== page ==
Some of the properties of the foundation rocks, such as permeability, seepage characteristics and bearing capacity etc., can be determined by analyzing the sub-surface exploration data. Cores and samples obtained from drill- ales, pits, adits and shafts, etc, are obtained and tested for various physical and chemical properties the laboratory to get better information about the foundation conditions. The information of the surface exploration and laboratory testing provides useful data to the designer for developing a safe and economical design for the project features.
Below are some short extracts from the Thomas Telford specification, the specification offers practical advice and targets, some of which may be a little optimistic . . .
With regards to Core Recovery (recovery is usual entirely dependent of rock type):
"Rotary core drilling shall produce cores of not less than the required diameter (Schedule 1) throughout the core length, and 100% core recovery in any single run should normally be obtained. Core recovery less than 90%in any drill run will not normally be acceptable unless the Engineer is satisfied that more than 90% recovery is impracticable under the prevailing conditions. If in the opinion of the Engineer more than 90% recovery can be achieved, the Contractor, after consultation with the Engineer, shall take measures to improve the core recovery."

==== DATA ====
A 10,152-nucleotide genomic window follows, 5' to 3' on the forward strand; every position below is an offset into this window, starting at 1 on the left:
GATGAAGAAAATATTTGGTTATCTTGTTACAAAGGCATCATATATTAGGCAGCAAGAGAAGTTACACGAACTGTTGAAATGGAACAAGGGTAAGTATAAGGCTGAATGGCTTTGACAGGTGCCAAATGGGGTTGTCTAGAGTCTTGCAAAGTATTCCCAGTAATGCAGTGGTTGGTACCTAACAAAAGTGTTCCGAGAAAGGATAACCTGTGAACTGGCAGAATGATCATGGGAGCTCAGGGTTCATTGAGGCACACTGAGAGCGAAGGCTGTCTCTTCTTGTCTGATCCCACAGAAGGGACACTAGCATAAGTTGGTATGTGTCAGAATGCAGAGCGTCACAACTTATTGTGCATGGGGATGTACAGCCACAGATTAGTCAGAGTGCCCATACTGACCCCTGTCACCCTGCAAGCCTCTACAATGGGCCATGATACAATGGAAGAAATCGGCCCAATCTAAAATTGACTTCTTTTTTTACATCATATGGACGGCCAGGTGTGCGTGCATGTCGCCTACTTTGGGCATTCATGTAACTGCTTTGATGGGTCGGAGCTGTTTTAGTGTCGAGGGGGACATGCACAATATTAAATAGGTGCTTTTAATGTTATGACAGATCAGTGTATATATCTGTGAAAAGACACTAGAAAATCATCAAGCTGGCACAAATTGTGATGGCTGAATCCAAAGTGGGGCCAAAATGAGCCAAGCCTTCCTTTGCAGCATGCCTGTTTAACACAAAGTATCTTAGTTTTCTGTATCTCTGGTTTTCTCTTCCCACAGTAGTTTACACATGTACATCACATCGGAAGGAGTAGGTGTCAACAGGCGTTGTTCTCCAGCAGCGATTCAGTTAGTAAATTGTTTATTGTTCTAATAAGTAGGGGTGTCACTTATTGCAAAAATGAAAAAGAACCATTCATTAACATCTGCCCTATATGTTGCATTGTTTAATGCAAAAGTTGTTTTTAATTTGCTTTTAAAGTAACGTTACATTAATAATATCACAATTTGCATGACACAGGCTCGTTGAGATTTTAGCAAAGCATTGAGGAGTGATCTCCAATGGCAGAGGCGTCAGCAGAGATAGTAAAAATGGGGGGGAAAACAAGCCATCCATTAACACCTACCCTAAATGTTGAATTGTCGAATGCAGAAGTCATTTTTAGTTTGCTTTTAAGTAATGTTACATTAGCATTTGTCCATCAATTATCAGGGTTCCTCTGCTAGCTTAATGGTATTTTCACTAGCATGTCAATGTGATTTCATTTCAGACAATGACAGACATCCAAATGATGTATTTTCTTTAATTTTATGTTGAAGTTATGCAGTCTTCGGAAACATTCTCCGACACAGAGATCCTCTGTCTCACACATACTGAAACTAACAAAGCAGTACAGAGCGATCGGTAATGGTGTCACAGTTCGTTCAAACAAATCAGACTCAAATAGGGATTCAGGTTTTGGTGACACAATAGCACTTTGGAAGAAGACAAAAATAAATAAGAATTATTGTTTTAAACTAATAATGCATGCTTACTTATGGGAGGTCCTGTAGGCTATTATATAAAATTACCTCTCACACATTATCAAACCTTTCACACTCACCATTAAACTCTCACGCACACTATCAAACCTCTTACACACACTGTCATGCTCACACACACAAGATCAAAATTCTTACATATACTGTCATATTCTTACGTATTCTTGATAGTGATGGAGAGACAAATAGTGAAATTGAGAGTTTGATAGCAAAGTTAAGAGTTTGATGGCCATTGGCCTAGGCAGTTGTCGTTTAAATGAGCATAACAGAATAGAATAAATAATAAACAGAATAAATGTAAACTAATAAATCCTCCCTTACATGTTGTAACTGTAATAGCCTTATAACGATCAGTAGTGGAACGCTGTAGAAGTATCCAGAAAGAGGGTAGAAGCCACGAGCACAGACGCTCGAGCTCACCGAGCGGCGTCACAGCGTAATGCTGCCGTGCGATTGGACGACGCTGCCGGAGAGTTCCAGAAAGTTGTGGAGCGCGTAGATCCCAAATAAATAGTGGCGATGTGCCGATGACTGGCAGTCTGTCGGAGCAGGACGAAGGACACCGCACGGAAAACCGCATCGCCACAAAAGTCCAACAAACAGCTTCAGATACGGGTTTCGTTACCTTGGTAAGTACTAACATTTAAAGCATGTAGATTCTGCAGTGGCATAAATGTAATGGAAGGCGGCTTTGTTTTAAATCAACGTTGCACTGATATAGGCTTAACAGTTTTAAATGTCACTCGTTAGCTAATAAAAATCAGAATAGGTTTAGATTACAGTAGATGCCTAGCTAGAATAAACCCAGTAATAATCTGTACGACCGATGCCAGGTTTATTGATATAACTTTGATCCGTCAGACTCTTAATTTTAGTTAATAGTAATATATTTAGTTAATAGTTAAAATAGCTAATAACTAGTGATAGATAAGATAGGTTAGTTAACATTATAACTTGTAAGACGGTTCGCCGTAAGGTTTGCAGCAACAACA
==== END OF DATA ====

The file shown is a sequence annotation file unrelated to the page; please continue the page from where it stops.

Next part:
With regards to Core Labeling (this is good advice the inexperienced operator can get a muddle if labeling is not done well):
1. All operations entailed in recovering the cores from the ground after
labeling of liners completion of drilling shall be carried out in a manner such
as to minimize disturbance to the cores.
2. Core barrels shall be held horizontally while the innermost liner containing the core is removed without vibration and in a manner to prevent disturbance to the core. The core should be rigidly supported at all times while it is being extruded and during subsequent handling, and the liner containing the core must not be allowed to flex.
3. Immediately after removing the liner the top and bottom shall be marked in indelible ink. The ends of liners shall be capped and sealed using adhesive tape. Liners shall be cut to the length of the enclosed core.
4. Where the length of core recovered from any single core run is such that it cannot be accommodated in one channel of the core box, the liner shall be cut to coincide, if possible, with existing fractures. The liner either side of the cut shall be marked 'cut' and the ends capped as above.
Geotechnical Consultants Bristol
Geotechnical Consultants Exeter
Geotechnical Consultants London
Geotechnical Site Investigations
Bristol - 01173 270 092
Exeter - 01398 331 258
London - 02076 920 670